If you’re like me, you’re probably getting itchy feet being cooped up inside all day. If you’re happiest roaming free on countryside trails and up mountainsides, lockdown might be taking its toll. As we brave this storm inside together, there has never been a better time to plan out your next big outdoor adventure. Hikers often have an extreme case of wanderlust and tend to travel far and wide in search of the perfect trail. Whilst Europe offers plenty of magnificent options, it’s worth looking a little closer to home – especially if the current travel restrictions stay in place for the foreseeable future. Don’t panic though! From mountain peaks to spectacular viewpoints, Wales has got you covered. We’ve compiled a list of some of some our favourite underrated hiking gems across Wales to help you plan your next foray into the great outdoors!
Sugar Loaf, Brecon Beacons
Wales boasts some of the most spectacular routes in the UK and, with its lush terrain and craggy cliffs, there really is something for every single ability. At just 596m, this rather unusual hill is by no means the tallest in the national park, yet its remote peak is definitely worth a visit. Starting from the town of Abergavenny, this modest five-mile circuit takes you through charming woodlands and boasts a truly remarkable view of verdant rolling hills dotted with plenty of sheep! Do take good care in wet weather though, as the climb up came be slippery and loose rocks are a real hazard on this trail.
Llyn Cwm Llwch, Brecon Beacons
Nestled beneath the mighty Corn Du and Pen y Fan peaks, this enchanting, glacial lake has been wrapped in mystery and legend for generations. Whatever the secrets behind this folkloric shoreline, this trail is not one to miss. Flanked by waterfalls and spectacular views, this 8-mile horse-shoe circuit is tricky at times but only takes about four hours to complete. If you can navigate the steep incline and rocky terrain up to the summit of Pen y Fan, the highest peak in Britain, you will be rewarded with magnificent panoramic views over the Brecon Beacons National Park and the mystic lake below.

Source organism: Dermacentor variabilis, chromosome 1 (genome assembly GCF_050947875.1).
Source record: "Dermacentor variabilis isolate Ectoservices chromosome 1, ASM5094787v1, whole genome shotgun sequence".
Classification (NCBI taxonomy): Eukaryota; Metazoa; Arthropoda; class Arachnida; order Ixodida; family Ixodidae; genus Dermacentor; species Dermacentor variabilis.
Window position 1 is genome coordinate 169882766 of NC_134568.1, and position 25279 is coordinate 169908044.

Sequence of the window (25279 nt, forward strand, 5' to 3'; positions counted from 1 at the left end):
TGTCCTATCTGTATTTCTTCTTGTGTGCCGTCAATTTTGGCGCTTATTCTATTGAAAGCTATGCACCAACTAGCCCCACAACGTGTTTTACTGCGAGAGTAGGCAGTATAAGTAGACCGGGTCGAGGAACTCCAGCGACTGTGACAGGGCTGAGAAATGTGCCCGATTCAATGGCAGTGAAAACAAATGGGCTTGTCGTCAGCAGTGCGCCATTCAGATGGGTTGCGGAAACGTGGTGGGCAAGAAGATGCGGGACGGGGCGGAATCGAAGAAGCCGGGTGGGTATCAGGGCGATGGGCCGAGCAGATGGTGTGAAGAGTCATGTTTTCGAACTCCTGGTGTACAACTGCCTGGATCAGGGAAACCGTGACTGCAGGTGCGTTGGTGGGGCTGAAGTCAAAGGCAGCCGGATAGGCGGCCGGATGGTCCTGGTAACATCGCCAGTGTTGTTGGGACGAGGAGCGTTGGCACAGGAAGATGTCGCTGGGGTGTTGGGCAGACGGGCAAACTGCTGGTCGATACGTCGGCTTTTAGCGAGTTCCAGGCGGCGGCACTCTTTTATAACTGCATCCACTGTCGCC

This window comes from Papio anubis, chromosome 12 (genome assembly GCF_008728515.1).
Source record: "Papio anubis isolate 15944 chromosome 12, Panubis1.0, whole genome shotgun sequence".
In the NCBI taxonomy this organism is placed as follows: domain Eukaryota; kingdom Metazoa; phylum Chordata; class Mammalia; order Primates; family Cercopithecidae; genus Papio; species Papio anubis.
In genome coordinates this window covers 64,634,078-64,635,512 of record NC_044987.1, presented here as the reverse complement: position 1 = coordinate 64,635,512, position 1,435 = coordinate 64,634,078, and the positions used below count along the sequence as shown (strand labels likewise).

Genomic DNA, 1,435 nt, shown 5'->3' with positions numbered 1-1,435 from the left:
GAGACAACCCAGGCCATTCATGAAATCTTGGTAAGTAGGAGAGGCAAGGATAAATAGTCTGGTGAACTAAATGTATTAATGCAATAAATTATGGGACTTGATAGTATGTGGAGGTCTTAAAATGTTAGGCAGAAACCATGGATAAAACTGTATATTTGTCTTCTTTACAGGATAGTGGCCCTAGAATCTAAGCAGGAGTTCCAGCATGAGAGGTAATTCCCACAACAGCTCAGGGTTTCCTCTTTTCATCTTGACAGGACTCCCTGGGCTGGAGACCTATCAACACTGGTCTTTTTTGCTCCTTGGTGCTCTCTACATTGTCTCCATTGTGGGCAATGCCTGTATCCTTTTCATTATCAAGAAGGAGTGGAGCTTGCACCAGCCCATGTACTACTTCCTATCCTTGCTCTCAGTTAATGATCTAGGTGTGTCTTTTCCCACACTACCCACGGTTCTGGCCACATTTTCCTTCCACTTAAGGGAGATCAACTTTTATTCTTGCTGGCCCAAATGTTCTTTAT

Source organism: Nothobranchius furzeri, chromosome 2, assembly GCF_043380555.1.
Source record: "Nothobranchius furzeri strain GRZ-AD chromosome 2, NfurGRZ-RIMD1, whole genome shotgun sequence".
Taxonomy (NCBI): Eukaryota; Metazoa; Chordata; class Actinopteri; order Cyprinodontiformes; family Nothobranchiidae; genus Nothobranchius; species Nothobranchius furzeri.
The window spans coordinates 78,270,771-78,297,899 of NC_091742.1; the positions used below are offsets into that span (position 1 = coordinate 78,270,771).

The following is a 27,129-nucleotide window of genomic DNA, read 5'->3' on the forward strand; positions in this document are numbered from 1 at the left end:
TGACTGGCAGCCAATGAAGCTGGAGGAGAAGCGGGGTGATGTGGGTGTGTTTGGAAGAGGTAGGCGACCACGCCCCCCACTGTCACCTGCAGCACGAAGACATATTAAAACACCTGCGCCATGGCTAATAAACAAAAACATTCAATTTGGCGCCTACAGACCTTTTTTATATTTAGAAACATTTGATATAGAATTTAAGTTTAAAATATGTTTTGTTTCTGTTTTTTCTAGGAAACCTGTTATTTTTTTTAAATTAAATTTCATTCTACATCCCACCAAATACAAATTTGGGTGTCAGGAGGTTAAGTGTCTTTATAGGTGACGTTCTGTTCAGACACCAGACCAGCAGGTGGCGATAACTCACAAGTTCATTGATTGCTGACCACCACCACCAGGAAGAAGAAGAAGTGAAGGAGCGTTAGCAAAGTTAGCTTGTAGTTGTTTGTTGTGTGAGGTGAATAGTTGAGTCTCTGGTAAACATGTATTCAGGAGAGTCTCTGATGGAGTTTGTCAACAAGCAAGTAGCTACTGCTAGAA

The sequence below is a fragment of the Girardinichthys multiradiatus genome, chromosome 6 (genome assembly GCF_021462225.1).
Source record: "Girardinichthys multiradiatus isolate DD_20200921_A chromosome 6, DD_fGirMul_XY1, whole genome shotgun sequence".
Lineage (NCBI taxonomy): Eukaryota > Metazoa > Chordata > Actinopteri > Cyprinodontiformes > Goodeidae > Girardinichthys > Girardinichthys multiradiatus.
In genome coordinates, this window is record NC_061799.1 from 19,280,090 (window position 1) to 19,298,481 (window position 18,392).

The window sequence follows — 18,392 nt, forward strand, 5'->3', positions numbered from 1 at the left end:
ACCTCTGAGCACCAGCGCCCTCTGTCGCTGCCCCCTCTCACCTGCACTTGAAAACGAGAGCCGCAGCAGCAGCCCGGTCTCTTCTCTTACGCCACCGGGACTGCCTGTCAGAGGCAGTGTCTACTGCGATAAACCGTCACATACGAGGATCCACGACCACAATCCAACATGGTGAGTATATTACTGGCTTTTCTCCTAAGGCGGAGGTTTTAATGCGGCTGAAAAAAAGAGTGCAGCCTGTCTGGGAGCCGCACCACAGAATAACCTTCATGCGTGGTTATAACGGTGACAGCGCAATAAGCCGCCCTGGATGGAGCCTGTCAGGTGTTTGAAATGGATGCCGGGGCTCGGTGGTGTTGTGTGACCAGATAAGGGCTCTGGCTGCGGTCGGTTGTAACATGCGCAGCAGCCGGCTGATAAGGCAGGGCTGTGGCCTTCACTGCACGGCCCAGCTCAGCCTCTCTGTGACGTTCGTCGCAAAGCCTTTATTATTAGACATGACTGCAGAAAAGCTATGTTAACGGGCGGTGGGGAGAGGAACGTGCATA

St David’s Head, Pembrokeshire Coast Path Anglesey
This coastal trail takes you along one of Pembrokeshire’s most dramatic headlands, offering exhilarating sea views and routes you can tailor to both your ability and length of stay. The trail from Solva to St David’s is a popular section, just under 6 miles long and takes you from a delightful harbour town past rugged coves and untouched. For a relatively short and gentle walk, this hike packs in a scenic punch Keep your eyes peeled; if you’re lucky, you might see some welsh mountain ponies or even spot seal pups on the sandstone rock formations below! You’ll certainly need your camera from this one!
Dinas Emrys, Snowdonia
Another trail steeped in folkloric magic; this circular trail takes you past ruins where a medieval fortress is thought to have stood. Closely tied to the legends of Merlin and the age of the dragons, from which Whales gets its iconic red Dragon, this ancient landscape is as charming as it is mysterious. Past waterfalls and tumbling hills, the summit can be reached in little over two hours but can get a little challenging so be prepared for some tough inclines.